Due to the short frame, small wheels, and outboard mounting arrangement of the rear shocks, the back of the bike manages to convey a stout and sturdy expression, and some expectation of a positive ride.
The undamped front forks are a conventional ‘grease’ set, but do seem a little odd in grey finish, contrasting with the white frame … has someone replaced them? We do a bit of research, and no, that really is the correct and original colour, though does seem a somewhat unusual choice.
The forks are topped with a CEV 40mph speedometer, centrally mounted above the top yoke so the drive cable descends through the steering stem.
Lighting, switchgear and horn are CEV components and, despite having no battery, the 6-Volt AC system drives a full indicator set, worked from a switch on the left bar: left–off–right.
The right switch set has horn, cut-out, and beam–off–dip. Electrical cables running from both brake lever brackets indicate a brake lighting circuit, which is powered from a tap off the HT coil, so it’s important to maintain a correct and suitably rated bulb in the stop lamp (6-Volt × 8-Watt), or the engine can cut out on tick-over when a brake is applied.
Above the engine there are chrome plated footplates with moulded mats to satisfy the strange continental feet-up riding style, though quite why anyone might want to do that on a ‘footrest’ moped is something of a mystery?
Zebretta is fitted with a Minarelli V1 automatic engine, which we’ve encountered previously on a Kestrel test, and were quite impressed at what a gutsy little motor this proved to be, so maybe we’re hopeful it may prove a little better than the regulation plate suggests? V1 has a forced-air, fan-cooled, cast iron cylinder, though air-cooled alloy cylinder head, and ample finning on both so it really shouldn’t overheat under any conditions.
The horizontal engine layout neatly arranges the forward facing Dell’orto 12/14 carburetter above the cylinder, to fill the angular space as the main frame tube rises to the headset: a tidy design—except the fuel tap is mounted at the bottom of the frame behind the carburetter manifold and underneath the footplates. This has to be one of the most inaccessible fuel taps we’ve ever come across! You can just about see it from the front right-hand side of the bike by bending down and looking into its cave. You certainly won’t be able to reach the tap lever with gloves on, and it’s just the sort of area on a moped that’s bound to get all dirty and oily, so the tap is probably likely to always be left ‘on’—and just hope the carburetter doesn’t flood too much.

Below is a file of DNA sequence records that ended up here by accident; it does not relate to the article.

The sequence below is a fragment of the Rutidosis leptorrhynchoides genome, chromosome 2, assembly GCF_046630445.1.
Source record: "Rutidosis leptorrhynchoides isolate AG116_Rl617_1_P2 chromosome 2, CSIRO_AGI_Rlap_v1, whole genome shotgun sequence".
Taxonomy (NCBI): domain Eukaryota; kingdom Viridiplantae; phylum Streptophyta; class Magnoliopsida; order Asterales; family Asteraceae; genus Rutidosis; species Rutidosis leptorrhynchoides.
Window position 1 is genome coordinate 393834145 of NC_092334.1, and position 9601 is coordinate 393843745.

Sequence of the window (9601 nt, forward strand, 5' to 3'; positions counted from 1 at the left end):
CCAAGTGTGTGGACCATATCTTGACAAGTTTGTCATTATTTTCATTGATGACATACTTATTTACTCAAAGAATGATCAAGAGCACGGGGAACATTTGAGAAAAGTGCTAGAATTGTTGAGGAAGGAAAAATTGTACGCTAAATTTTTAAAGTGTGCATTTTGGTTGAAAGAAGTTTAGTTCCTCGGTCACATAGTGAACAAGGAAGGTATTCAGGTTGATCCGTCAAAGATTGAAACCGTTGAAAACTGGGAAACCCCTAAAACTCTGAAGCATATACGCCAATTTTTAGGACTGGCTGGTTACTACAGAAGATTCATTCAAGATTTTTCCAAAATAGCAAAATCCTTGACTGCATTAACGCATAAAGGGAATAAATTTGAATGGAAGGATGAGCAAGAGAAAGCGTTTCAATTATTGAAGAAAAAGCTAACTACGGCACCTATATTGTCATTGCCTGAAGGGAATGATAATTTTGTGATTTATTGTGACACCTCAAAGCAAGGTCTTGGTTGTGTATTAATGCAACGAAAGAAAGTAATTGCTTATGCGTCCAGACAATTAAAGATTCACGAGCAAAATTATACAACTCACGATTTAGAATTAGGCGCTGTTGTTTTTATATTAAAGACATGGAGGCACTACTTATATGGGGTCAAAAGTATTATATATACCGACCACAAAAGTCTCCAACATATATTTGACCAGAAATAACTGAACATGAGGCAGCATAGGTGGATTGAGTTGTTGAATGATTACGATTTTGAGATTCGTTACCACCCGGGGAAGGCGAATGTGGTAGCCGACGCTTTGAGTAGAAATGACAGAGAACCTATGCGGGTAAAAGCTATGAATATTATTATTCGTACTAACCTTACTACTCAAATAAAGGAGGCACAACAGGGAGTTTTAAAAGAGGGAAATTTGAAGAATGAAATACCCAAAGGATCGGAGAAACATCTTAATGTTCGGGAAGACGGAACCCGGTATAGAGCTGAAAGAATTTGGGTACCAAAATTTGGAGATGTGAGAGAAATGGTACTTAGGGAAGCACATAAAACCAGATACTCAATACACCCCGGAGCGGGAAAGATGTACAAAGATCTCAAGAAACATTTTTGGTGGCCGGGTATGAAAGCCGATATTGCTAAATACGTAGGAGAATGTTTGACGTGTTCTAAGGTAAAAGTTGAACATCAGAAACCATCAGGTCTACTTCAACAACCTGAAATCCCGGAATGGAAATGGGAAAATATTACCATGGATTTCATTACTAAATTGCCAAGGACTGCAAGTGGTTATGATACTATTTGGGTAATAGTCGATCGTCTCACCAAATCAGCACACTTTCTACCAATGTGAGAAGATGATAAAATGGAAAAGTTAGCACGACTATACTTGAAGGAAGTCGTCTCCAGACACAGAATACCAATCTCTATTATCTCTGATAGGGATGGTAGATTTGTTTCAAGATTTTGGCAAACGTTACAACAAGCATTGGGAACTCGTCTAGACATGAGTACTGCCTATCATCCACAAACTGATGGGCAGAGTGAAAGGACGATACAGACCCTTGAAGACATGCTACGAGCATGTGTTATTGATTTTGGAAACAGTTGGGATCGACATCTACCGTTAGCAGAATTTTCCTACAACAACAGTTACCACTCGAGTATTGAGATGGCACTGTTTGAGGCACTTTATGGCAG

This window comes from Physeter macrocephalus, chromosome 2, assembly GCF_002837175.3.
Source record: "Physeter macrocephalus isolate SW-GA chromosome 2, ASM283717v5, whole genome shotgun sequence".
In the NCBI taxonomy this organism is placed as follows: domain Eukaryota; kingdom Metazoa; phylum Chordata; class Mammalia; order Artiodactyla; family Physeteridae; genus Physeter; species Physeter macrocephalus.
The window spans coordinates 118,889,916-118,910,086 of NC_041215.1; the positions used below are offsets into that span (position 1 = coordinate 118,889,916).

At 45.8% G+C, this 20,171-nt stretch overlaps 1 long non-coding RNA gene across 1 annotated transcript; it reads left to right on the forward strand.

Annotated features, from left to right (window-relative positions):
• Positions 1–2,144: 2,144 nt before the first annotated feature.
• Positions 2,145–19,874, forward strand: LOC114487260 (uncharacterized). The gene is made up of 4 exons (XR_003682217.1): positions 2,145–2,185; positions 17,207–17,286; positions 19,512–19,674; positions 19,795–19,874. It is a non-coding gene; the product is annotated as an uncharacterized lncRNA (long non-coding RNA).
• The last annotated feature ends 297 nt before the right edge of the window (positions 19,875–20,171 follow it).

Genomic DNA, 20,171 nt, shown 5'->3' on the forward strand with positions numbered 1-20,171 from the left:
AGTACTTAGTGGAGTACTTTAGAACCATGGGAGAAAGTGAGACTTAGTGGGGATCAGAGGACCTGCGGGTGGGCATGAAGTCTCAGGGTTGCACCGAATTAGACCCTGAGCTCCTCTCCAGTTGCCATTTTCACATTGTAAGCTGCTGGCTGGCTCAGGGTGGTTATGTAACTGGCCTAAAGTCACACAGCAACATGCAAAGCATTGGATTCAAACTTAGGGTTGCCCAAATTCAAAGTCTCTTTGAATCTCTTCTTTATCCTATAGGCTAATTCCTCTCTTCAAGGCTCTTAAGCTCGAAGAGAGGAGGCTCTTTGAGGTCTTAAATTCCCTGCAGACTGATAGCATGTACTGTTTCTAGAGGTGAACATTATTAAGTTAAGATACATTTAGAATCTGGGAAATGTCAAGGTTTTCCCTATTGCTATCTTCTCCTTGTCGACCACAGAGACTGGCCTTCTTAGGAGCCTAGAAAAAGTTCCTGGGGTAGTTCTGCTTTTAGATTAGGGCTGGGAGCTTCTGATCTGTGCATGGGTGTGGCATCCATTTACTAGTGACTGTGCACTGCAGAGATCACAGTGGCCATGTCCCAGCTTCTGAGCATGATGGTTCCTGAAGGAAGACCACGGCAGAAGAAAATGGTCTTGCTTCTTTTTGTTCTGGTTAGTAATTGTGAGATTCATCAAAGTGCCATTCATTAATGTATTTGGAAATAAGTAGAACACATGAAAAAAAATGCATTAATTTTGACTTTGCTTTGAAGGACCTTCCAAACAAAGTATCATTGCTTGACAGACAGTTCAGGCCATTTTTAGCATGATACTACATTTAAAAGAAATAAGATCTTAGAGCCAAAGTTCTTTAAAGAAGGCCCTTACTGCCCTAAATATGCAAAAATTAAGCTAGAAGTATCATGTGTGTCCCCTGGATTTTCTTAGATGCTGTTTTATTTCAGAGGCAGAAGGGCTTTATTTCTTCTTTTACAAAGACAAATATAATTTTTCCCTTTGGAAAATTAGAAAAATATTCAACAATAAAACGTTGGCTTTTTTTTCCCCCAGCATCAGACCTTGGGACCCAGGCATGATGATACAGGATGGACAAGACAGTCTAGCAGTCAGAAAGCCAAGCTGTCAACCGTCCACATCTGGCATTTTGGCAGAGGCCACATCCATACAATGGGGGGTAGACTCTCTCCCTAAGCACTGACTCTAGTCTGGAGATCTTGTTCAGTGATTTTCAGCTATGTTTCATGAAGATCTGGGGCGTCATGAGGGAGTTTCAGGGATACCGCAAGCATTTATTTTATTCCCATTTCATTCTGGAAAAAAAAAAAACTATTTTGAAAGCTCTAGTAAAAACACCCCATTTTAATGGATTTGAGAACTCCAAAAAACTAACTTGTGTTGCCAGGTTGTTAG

Location of Zebretta’s fuel tap is certainly a classic masterpiece of bad design!
Click on the choke lever at the carburetter, which will automatically release when the throttle is opened fully. There’s no key switch, so seemingly just kick to go, however the kick-start swings through a learning curve … which means the first time you try to kick-start normally with your instep, you’ll bust your toes on the footrest! Arghh! We won’t be doing that again! Now you’re learning to kick-start with the ball of your foot.
Fortunately our V1 rocket motor fires up quite readily, so we don’t have to be playing the dance of death with the kick-starter any more. The motor readily asks to clear the choke (we later discover the bike will usually start OK without even requiring any choke), and quickly settles down to a regular tick over. The exhaust tone is crisp and tinny with good response to the throttle, so this engine seems smart and sharp.
Nudge off the stand and throttle away, response is very good right from the off, acceleration is strong and rapid and there’s an immediate impression of what a great little engine the automatic Minarelli V1 really is.
There’s also an immediate impression as to what a poor speedometer this CEV is, as the needle swings wildly around the dial, commonly bouncing over a 10mph range, while the instrument freely rotates within in the housing, clockwise or anticlockwise according to the changing vibration frequency of the rising motor revs. A brief exchange with our pace rider quickly establishes that even any guesstimated indications from our speedometer are going to be wholly meaningless, so the whole test will have to rely completely on pace readings.
A light uphill climb out of the village is capably despatched, though there’s getting to be some feeling that the Zebretta is probably only going to perform pretty much up to its specified design speed due to having a low final drive ratio. We pull up to investigate the sprockets, and that front sprocket does look pretty small … scratch a mark on a tooth and count … just 10 teeth; yeah, that sure is small.